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MUSIC Three Irish rock CDs reviewed

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The Irish music scene rocks on

TY Tales
Joseph Gibbons

Three Irish albums that recently hit the shelves – two debuts and one re-release – demonstrate that the Irish rock scene is alive and kicking, and as vibrant as it was four decades ago.

The Plea – ‘The Dreamers Stadium’
The Plea are an Irish Indie/Rock band from Ballyliffin, Co Donegal. The quartet consists of two brothers, Denny Doherty (vocals, guitar, piano) and Dermot Doherty (guitar), along with Paul Toland (bass) and Gerry Strawbridge (drums). Their debut album, ‘The Dreamers Stadium’, has loud rampant songs like ‘Staggers Anthem’ and ‘Oh Ah Yay’, but it also has soft intervals like ‘Glass Waltz’. It’s obvious someone ‘up there’ likes them, because they went from a small band that no one heard of to starring on the second biggest stage at Oxegen, and they also appeared for Ash during their Irish Tour.
The brothers Denny and Dermot Doherty blend together brilliantly. When you hear Denny sing, it feels like you’re listening to a young Bono and Dermot sounds like he was born to play guitar. Every few years a band like The Plea catches the public eye and you ask yourself ‘Is this the band?’ – and upon listening to ‘The Dreamers Stadium’, I think it could be. I find myself singing ‘Ah Oh Yay’ and ‘Staggers Anthem’ days after I first heard them.
I’ve no doubt in my mind that The Plea are going to be big. I can see them in a few years opening for the likes of Coldplay or even U2. They are a band that everyone should try once. Odds are that you’re going to like them. Open your heart to The Plea.  

Time Is A Thief – ‘We’re Not Strangers’
If rock is your thing, then Time Is A Thief are for you. The Foo Fighters-influenced band hit some stunning guitar rifts along with searing vocal melodies and staggeringly good, solid drumming.
Despite being together for a relatively short period of time, Time Is A Thief have already played with contemporaries such as Dinosaur Pile-Up, Twin Atlantic and Canterbury. Their debut album, ‘We’re Not Strangers’, has eleven great rock songs that tell tales of revenge, addiction, relationships and ear wigs. Their album title hints that even though they have been around since 2009, this is the first of their material that most people would have heard.
All of the band members grew up in Midleton, Co Cork. Jeff, Jimmy and Murf began as a Rage Against the Machine tribute act, whilst in another part of town Adam was belting out numbers with an original band named Citizen Elmo. When Adam left Citizen Elmo, he joined the trio to form Time Is A Thief. They garage-recorded two rough EPs, ‘Conservations’ (2009) and a lighter, more pop-influenced EP called ‘Identity’ in 2010.
We’re Not Strangers was meant to be a four-track EP, but the boys’ creative juices must have started to flow, resulting in this brilliant, fast-paced album.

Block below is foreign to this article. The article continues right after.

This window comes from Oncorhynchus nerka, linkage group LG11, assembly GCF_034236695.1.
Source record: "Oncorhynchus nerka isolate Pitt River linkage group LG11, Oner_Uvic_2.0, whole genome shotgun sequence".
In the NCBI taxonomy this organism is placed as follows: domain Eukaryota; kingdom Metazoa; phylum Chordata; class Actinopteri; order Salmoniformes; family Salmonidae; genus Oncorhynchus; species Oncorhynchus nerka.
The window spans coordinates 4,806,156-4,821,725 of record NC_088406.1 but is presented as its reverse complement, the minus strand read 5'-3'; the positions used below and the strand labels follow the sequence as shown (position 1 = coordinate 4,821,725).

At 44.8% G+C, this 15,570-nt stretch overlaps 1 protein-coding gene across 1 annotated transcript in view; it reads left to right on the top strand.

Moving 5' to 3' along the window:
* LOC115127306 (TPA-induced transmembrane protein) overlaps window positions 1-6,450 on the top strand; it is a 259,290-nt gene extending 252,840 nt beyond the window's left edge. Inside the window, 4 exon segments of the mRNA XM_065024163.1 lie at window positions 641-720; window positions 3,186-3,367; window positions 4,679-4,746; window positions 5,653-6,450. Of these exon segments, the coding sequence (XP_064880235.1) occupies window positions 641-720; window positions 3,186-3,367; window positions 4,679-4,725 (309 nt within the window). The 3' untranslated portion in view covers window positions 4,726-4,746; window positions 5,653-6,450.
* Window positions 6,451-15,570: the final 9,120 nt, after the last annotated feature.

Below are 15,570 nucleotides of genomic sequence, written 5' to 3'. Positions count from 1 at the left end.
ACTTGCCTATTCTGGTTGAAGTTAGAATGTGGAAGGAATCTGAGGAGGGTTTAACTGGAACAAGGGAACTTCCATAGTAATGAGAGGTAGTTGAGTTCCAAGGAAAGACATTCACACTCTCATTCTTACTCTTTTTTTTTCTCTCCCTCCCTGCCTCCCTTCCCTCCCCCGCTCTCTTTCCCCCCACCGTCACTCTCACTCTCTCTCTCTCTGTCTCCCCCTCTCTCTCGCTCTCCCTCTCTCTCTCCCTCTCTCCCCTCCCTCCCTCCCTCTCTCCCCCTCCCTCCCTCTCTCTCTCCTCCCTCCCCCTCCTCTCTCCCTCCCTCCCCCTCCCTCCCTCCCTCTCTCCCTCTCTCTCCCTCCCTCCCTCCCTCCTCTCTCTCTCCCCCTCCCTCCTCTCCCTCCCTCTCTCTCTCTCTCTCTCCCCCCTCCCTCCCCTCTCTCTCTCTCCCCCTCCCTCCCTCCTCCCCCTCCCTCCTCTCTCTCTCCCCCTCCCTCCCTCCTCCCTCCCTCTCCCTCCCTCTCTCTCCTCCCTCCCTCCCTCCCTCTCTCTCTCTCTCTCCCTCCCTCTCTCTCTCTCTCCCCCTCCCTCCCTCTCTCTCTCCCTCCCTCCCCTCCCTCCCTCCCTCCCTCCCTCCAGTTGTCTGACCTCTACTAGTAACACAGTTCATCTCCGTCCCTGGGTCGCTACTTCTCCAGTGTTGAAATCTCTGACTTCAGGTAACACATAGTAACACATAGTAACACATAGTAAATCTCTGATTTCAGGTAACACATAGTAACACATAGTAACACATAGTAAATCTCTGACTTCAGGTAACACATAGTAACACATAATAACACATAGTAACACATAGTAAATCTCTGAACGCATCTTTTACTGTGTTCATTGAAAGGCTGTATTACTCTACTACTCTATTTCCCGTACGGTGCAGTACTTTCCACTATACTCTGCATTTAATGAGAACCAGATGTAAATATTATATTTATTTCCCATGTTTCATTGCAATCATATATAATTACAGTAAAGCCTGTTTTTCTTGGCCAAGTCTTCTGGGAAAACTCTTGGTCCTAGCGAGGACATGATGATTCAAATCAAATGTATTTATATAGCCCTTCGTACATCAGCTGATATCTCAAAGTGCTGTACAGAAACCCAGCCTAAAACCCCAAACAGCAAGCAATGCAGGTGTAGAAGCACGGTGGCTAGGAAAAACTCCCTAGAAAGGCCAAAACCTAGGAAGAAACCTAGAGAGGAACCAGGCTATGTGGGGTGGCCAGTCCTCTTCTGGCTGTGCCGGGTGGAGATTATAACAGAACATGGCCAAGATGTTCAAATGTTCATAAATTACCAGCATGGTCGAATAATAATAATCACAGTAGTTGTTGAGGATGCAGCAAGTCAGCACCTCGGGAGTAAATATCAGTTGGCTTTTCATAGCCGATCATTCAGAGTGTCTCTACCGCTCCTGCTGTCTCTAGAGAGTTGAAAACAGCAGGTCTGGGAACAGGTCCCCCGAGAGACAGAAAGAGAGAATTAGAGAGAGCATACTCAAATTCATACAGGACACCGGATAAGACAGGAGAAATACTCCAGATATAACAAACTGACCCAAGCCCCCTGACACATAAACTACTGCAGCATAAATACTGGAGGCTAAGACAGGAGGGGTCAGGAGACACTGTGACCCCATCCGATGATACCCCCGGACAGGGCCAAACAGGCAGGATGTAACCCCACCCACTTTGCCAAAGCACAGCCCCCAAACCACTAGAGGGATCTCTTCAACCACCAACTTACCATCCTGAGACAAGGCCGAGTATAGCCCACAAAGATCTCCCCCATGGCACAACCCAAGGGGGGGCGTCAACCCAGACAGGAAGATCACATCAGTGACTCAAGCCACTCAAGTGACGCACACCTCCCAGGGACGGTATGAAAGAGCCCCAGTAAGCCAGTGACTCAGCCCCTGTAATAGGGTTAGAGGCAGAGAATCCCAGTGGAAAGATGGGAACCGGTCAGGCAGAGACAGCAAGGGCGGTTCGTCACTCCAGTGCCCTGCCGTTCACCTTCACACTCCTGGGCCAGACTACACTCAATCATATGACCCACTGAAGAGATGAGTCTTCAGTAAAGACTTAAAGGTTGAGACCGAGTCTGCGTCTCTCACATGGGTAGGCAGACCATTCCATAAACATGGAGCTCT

Horslips – ‘Happy To Meet … Sorry To Part’
That’s right, Horslips are back. The Celtic rock band came out of a 29-year retirement in 2009 and now they have re-released their first album, ‘Happy To Meet...Sorry To Part’, originally released an incredible 40 years ago.
They have been described as the founding fathers of Irish rock, and it’s evident to see why. I admit that I don’t know much about Horslips, as they are a couple of decades before my time, but their fusion of traditional Irish music with rock music is genius. The band consists of Jim Lockhart (keyboards, pipes, whistles and flute), Eamon Carr (drums), Charles O’Conner (concertina, mandolin, fiddle, electric guitar, slide guitar and shared lead vocals), Barry Devlin (bass, shared vocals) and Johnny Fean (guitar, banjo, mandolin and harmonica).
Happy To Meet...Sorry To Part blends together instrumental songs (‘Happy To Meet’), songs in Irish (‘An Bratách Bán’) and pure Irish rock songs (‘Hall of Mirrors’). This album sums up what Celtic Rock is all about. A good example is ‘Scalloway Ripoff’. It starts in an Irish way, with the tin whistle, but then in comes Eamon Carr on the drums. In saying that, not all songs are rock influenced. ‘Bím Istigh ag ól’ is a good old Irish song with the whistle and the bodhrán.
‘Happy To Meet...Sorry To Part’ is a definite must buy for those people who like a bit of rock or a bit of trad – or both. If you’re part of the older generation, this album will bring back fond memories from your childhood. But if you’re part of the modern generation, like me, and have never heard (or have heard very little) of the Horslips, then you should give it a try. I loved it, and who’s to say you won’t too. Bet they will go down a storm with all ages at the Westport Festival of Music and Performing Arts next month. 

Joseph Gibbons is a Transition Year Student at Sancta Maria College, Louisburgh.

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Win Horslips, The Plea and Time is a Thief CDs